I lost my twin sister, Janice Roth, October 5 th, 2019. She was on her Ovarian Cancer Journey for almost 8 years. She was truly so brave while enduring many treatments, procedures and surgeries. I tried to comfort her over the years, while knowing she could not be totally” healed” from the stage 4 disease that was ravaging her body. She accepted the diagnosis and dealt with it one day at a time. She wanted just more time with her beloved family and friends. It was her strength and bravery that kept her going and I truly believed she was “healed” at the time of her passing. I was fortunate to be with her in our Mom’s “womb “ and it was an honor to be by her side at her death. I will cherish always holding her hand during her last moments. I sat with her after death for awhile, holding her hand tight, I realized she was finally at peace and was now “healed”. It gave me great comfort at that movement . I have missed her so very much during the past almost 2 years. She gave me so much “comfort” when our grandson, Max, passed away at 17 months almost 9 years ago. With her help, I slowly began my own healing journey. My journey may never end but it does get a bit easier every day. Holding tight all my sweet memories of Janice & Max, I am constantly comforted thinking of them both. My own healing journey is well on its way......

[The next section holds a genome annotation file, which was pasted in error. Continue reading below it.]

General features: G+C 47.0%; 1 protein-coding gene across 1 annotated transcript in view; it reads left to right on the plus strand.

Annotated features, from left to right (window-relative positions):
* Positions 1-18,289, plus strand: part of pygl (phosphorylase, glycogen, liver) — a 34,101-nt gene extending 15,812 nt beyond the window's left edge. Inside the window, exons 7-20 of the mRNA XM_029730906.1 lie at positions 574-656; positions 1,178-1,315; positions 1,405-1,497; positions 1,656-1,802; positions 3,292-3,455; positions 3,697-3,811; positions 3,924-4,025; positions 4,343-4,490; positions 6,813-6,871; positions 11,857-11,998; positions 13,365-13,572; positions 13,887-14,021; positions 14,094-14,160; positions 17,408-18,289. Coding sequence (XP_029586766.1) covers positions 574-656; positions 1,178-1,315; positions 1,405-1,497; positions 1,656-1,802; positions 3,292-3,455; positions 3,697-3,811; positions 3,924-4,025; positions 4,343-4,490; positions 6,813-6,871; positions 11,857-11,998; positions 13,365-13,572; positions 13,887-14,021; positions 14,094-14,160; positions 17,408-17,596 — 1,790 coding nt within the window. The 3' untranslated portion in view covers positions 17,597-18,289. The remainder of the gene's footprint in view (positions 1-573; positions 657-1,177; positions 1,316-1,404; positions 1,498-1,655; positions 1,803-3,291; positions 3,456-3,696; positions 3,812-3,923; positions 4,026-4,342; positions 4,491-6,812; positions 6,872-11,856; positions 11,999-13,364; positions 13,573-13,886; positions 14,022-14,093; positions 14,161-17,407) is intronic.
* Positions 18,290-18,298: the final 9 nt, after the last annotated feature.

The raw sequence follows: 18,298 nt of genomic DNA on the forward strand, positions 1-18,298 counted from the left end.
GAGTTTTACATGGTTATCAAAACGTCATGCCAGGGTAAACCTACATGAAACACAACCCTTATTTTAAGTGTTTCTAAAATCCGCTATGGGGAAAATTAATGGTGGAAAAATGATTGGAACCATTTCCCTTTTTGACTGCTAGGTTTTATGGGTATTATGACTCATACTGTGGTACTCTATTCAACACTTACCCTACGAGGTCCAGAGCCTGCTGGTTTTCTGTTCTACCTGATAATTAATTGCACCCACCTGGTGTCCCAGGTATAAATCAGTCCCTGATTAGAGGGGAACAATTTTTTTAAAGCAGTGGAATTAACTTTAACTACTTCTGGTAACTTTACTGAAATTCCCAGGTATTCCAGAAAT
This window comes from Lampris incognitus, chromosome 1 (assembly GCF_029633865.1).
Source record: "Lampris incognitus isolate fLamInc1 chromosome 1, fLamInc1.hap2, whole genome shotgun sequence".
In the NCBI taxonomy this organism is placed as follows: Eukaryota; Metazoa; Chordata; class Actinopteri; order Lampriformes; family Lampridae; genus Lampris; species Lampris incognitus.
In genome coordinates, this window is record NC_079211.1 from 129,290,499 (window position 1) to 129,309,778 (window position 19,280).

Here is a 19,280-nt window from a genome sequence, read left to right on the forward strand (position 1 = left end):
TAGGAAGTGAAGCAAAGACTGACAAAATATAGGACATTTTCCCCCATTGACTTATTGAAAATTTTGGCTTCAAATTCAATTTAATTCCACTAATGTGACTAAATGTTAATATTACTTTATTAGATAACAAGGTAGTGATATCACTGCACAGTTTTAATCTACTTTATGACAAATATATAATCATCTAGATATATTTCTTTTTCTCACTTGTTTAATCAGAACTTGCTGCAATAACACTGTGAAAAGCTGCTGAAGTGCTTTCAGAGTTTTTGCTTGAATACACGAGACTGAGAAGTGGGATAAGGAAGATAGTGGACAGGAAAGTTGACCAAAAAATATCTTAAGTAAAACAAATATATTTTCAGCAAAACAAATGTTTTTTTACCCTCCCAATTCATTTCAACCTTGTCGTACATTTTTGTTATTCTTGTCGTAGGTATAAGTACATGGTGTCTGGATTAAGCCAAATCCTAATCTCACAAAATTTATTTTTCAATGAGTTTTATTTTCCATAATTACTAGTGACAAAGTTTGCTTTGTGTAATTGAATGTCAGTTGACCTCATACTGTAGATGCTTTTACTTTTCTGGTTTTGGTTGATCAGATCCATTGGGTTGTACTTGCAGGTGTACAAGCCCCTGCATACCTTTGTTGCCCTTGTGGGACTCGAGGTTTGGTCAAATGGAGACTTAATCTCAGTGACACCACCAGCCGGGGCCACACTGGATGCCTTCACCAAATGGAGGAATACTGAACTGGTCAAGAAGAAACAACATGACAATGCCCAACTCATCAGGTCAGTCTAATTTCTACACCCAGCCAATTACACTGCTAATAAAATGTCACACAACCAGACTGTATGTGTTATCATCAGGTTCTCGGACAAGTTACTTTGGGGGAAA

Written by: Craig Navias
12 Elul 5781

Finding Comfort in the Mundane

Throughout life, we are told to take comfort in a great many things – taking comfort in the fact that we tried our best, despite the fact that we lost, taking comfort in the fact that we are sure things will improve despite how bleak a situation may appear; but why not take comfort in our ordinary lives, why not take comfort in the mundane.
Considering that the mundane in this valley is incredible beauty makes it a lot easier to take comfort in what we encounter in our everyday lives, but it seems like regardless or what is normal or ordinary for us, the only time we take comfort in that normal is when it’s gone.  Who hasn’t longed for normal during Covid?
May we all find comfort in what’s wonderfully normal in and about all of our lives.